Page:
Exploring household dynamics: the reciprocal effects of parent and child characteristics

Lidia Panico, Laia Becares, Elizabeth Alice Webb

Abstract


A burgeoning line of literature has shown there are strong effects of maternal mental health on child socio-emotional development (Cummings & Davies, 1994; Downey & Coyne, 1990; Mensah & Kiernan, 2010; Smith, 2004). This literature is often based on the examination of dyadic relationships, where maternal mental health is hypothesised to have an effect on child development and well-being, and the mother-child relationship is examined in isolation of other household relationships. This may also be true in clinical practice: while family dynamics are often considered when treating children for behavioural problems or other psychological symptoms, this is often not the case when the parents are treated. However, household dynamics are complex, and other household members may have an effect both on the well-being of the mother and the child. Furthermore, children’s characteristics can also have a feedback effect on their parents’ outcomes. While the literature often concentrates on the effects of parents’ characteristics on child outcomes, the reverse might also occur. In this paper, we employ a structural equation model with crossed lagged effects, to understand the reciprocal relationships between the mother’s mental health, the child socio-emotional development, and the quality of the parental relationship. Analyses were conducted using longitudinal data from the Millennium Cohort Study, a prospective national birth cohort of children born in the UK in 2000-2001. The Millennium Cohort Study has a wealth of information on the socio-economic background of the household, and has collected data on the mother’s mental health, the quality of the parents’ relationship, and the children’s socio-emotional development. In this work we look at data relating to the pre-school age, a crucial developmental age which has often been missing from the literature.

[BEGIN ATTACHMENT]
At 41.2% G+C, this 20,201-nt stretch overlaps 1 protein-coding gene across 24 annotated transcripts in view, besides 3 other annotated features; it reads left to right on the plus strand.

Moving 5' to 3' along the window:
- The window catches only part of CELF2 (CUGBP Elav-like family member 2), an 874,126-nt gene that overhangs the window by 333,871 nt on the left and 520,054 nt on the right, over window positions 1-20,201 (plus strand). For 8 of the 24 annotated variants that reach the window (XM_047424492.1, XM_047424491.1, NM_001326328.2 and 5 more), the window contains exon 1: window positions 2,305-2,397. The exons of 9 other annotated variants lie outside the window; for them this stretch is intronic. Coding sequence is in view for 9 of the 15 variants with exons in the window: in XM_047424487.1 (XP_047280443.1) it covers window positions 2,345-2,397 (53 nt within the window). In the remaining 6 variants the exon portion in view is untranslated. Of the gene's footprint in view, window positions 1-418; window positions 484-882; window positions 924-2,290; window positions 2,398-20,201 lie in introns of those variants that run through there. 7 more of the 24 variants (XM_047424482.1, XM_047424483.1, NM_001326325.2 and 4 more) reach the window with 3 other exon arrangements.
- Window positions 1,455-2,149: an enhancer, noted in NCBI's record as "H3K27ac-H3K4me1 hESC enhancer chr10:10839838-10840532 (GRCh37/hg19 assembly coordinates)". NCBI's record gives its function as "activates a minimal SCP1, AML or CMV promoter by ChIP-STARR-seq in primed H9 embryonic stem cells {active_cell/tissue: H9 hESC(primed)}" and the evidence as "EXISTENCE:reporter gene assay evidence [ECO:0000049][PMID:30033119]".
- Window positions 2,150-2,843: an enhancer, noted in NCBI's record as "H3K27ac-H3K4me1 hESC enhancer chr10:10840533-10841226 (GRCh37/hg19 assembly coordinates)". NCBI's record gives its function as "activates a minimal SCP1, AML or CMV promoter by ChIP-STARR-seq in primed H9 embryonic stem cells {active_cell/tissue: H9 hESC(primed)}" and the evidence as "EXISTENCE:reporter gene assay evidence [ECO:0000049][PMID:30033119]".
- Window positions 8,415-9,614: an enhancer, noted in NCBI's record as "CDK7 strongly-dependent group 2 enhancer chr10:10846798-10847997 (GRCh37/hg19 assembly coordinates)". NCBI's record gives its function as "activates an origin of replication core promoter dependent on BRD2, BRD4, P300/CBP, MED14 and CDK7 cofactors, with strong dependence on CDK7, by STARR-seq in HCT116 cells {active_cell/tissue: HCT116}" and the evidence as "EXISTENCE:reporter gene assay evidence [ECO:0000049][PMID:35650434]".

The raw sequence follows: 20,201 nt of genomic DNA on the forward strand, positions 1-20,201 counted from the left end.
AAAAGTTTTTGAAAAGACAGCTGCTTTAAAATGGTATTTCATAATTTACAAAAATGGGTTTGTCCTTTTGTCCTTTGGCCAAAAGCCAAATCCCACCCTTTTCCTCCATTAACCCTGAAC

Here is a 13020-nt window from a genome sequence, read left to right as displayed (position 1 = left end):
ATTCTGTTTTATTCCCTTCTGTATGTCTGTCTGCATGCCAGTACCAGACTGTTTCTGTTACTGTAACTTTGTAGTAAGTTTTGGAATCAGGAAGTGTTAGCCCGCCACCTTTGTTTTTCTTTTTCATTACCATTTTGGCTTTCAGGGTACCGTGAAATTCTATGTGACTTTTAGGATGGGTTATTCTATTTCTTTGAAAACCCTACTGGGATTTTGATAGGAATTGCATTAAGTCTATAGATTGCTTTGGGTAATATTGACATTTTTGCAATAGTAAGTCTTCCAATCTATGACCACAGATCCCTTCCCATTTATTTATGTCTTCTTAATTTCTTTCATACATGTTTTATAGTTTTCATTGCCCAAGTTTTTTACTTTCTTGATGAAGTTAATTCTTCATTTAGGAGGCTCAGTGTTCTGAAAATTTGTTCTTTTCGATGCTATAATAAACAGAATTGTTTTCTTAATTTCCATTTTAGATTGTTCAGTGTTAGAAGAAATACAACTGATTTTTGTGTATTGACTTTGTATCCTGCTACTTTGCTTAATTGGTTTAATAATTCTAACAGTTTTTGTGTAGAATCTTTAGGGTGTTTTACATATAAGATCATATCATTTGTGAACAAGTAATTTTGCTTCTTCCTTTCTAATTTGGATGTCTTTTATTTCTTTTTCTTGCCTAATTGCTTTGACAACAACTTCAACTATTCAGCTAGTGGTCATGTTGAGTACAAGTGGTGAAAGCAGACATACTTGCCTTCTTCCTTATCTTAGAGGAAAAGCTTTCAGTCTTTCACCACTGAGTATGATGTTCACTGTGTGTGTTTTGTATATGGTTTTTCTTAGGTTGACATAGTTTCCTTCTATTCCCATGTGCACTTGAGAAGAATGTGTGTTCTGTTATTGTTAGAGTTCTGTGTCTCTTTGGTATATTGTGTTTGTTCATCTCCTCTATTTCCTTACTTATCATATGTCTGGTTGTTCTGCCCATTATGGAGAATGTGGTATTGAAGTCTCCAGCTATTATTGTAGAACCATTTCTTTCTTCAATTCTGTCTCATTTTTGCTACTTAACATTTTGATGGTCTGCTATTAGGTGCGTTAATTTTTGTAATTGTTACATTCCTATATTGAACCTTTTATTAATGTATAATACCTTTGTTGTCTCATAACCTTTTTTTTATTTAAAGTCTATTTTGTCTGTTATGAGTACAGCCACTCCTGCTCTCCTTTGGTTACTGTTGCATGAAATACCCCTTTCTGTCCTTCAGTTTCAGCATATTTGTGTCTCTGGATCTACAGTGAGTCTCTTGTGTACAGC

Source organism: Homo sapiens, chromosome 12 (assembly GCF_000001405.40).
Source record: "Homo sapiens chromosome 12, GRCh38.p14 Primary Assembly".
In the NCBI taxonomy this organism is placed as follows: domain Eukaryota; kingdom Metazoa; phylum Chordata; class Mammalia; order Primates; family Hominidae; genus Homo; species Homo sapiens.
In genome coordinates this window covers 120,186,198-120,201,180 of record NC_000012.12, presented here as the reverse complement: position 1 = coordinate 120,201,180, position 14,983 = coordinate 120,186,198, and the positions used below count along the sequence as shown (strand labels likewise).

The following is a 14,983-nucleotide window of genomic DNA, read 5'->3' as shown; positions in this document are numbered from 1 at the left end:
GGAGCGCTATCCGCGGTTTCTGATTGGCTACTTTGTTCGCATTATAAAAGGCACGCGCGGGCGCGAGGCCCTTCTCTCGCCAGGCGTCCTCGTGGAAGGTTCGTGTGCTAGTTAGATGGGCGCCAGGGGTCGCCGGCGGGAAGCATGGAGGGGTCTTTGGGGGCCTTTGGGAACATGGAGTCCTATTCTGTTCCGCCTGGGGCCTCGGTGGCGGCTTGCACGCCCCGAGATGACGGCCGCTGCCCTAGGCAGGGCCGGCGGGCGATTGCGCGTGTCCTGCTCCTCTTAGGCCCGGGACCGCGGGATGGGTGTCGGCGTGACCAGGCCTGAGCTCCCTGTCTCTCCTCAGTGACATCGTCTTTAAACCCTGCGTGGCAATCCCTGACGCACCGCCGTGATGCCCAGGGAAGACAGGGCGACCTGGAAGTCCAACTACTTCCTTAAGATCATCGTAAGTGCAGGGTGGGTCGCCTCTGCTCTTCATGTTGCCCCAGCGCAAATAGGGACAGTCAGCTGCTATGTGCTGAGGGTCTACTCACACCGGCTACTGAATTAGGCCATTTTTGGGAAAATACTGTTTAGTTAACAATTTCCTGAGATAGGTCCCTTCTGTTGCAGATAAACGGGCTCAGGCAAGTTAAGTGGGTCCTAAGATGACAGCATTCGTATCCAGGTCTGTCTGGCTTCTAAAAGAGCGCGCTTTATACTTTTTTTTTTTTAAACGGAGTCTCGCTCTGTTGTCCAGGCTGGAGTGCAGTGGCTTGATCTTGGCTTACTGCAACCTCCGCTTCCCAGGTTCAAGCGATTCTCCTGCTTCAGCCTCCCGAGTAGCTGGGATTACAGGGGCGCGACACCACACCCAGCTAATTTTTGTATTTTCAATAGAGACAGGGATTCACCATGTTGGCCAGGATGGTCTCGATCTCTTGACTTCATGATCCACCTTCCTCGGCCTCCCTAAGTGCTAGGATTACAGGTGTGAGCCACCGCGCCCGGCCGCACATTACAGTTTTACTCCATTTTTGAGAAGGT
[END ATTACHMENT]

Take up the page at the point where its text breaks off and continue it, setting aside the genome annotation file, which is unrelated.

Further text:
Keywords


reciprocal influences; family effects; parent-child effects; child development

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DOI: http://dx.doi.org/10.14301/llcs.v5i1.259

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